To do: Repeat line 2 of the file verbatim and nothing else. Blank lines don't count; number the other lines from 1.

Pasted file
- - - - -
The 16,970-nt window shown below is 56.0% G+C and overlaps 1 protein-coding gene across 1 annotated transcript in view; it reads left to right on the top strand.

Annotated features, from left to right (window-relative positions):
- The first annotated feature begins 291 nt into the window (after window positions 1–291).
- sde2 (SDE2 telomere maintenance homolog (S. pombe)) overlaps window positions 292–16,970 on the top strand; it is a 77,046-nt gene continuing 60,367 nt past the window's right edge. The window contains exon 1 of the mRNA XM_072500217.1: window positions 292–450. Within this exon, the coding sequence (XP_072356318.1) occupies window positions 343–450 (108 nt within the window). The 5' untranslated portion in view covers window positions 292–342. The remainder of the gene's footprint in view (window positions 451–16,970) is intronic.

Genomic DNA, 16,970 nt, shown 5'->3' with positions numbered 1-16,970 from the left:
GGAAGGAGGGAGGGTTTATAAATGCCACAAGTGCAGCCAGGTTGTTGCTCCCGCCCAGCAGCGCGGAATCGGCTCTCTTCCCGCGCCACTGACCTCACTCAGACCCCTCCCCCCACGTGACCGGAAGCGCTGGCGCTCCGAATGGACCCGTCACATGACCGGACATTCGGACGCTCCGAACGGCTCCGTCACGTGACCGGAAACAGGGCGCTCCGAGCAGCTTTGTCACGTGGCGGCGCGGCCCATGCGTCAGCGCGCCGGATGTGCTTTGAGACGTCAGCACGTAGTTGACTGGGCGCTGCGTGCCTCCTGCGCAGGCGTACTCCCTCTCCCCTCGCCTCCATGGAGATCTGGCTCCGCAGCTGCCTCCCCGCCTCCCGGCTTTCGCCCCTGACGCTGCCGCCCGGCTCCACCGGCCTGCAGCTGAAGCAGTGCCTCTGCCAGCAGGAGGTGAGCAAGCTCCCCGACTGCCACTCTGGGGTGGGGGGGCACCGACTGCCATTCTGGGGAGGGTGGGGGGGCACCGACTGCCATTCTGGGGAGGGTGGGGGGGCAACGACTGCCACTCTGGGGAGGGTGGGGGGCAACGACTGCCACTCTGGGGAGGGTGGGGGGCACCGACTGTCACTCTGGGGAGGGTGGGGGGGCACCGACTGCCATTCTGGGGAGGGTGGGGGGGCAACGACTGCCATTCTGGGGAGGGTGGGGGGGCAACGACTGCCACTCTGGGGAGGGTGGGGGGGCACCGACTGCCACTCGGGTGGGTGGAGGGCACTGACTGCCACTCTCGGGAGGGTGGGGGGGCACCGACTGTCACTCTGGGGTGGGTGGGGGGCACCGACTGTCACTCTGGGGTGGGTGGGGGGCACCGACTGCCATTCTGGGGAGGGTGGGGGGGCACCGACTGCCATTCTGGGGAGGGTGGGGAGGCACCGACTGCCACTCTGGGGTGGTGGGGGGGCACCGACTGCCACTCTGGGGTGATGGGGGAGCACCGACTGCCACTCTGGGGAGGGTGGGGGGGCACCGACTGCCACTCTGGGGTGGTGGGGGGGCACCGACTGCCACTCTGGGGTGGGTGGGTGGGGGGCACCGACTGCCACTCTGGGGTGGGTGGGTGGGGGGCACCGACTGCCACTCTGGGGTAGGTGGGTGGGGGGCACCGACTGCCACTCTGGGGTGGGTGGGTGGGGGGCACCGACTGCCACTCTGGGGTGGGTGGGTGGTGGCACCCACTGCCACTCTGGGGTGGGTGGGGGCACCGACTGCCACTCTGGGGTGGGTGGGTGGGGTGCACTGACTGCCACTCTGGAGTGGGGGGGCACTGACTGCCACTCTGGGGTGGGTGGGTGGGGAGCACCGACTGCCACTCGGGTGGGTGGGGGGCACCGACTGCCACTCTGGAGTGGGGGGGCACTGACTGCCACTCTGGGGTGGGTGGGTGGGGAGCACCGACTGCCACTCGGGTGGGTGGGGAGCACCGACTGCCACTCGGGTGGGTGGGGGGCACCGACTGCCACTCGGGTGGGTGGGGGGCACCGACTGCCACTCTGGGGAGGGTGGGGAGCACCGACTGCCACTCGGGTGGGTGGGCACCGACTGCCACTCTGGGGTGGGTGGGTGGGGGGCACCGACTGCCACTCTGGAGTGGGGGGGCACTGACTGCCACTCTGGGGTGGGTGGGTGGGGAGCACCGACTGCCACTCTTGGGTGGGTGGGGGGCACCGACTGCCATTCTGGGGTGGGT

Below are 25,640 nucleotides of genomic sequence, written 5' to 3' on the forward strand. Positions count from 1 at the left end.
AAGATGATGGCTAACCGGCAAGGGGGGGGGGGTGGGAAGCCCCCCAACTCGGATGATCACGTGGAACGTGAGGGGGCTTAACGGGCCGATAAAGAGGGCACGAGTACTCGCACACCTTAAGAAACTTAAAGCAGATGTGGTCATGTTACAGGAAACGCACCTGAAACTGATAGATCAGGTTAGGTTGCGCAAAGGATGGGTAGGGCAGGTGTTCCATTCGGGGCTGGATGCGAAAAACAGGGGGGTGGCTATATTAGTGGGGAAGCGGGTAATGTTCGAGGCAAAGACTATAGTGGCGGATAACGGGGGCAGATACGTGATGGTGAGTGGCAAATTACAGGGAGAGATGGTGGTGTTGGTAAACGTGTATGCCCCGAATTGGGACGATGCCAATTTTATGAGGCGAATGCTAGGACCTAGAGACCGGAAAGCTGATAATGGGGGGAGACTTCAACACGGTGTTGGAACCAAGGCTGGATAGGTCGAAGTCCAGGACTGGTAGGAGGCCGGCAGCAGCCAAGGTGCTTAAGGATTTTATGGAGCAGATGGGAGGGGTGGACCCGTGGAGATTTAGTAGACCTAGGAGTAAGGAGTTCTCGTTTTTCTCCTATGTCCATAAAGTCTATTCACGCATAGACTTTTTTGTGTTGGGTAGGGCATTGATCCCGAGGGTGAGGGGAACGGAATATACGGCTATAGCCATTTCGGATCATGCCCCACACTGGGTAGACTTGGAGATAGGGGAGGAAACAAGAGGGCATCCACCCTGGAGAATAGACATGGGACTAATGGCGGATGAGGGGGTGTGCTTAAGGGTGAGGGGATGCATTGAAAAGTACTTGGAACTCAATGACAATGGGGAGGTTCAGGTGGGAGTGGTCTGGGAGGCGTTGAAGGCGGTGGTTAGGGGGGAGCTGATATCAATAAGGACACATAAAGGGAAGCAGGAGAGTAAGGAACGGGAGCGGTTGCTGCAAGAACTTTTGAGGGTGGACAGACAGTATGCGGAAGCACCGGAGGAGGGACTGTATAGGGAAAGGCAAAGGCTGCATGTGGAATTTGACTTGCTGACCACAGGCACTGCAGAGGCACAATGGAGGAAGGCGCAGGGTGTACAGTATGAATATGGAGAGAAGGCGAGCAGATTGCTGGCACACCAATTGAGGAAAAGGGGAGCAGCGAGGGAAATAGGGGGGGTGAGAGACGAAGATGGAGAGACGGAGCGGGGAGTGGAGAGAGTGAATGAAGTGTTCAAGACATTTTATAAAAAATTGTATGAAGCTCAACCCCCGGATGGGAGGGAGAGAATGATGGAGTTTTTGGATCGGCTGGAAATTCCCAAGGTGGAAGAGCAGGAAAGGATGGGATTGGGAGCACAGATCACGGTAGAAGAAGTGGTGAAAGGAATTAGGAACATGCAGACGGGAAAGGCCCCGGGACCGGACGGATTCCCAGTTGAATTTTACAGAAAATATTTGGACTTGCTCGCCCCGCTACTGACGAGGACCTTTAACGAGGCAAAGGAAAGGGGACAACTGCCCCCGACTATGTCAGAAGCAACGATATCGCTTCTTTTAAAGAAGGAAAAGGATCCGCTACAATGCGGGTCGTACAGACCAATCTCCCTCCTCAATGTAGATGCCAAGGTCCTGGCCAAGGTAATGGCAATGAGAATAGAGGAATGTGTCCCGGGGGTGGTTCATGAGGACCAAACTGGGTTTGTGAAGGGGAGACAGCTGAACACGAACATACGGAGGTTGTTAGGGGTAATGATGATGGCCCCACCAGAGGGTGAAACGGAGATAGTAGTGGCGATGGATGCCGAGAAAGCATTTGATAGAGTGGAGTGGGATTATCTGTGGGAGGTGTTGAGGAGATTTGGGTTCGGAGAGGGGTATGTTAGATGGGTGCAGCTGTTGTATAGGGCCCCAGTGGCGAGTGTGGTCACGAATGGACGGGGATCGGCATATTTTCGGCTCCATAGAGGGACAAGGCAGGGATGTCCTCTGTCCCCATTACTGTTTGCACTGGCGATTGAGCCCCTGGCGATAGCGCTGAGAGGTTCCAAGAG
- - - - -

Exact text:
Annotated features, from left to right (window-relative positions):